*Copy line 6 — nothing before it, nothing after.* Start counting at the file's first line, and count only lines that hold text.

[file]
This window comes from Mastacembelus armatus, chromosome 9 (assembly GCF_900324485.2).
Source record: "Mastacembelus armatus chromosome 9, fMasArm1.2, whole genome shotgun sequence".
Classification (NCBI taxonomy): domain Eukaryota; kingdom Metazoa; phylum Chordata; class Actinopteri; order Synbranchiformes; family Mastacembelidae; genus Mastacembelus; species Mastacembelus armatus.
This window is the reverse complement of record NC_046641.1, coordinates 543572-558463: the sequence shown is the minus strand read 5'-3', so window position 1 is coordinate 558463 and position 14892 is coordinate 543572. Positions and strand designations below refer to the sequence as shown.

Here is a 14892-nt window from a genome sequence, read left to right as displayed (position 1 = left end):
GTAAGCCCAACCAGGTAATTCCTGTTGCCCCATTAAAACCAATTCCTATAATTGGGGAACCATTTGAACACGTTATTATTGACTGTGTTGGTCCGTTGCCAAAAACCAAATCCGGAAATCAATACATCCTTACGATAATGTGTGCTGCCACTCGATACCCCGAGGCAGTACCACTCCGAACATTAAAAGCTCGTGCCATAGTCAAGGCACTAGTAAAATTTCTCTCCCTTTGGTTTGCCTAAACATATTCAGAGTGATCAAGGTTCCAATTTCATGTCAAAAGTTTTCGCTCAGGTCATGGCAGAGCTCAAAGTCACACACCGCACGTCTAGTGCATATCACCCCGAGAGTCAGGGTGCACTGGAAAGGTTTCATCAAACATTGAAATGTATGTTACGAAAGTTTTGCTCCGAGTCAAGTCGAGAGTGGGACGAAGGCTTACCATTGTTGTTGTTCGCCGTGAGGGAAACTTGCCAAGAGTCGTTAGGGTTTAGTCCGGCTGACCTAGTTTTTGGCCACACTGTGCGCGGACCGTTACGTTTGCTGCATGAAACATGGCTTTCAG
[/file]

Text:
GTAAGCCCAACCAGGTAATTCCTGTTGCCCCATTAAAACCAATTCCTATAATTGGGGAACCATTTGAACACGTTATTATTGACTGTGTTGGTCCGTTGCCAAAAACCAAATCCGGAAATCAATACATCCTTACGATAATGTGTGCTGCCACTCGATACCCCGAGGCAGTACCACTCCGAACATTAAAAGCTCGTGCCATAGTCAAGGCACTAGTAAAATTTCTCTCCCTTTGGTTTGCCTAAACATATTCAGAGTGATCAAGGTTCCAATTTCATGTCAAAAGTTTTCGCTCAGGTCATGGCAGAGCTCAAAGTCACACACCGCACGTCTAGTGCATATCACCCCGAGAGTCAGGGTGCACTGGAAAGGTTTCATCAAACATTGAAATGTATGTTACGAAAGTTTTGCTCCGAGTCAAGTCGAGAGTGGGACGAAGGCTTACCATTGTTGTTGTTCGCCGTGAGGGAAACTTGCCAAGAGTCGTTAGGGTTTAGTCCGGCTGACCTAGTTTTTGGCCACACTGTGCGCGGACCGTTACGTTTGCTGCATGAAACATGGCTTTCAG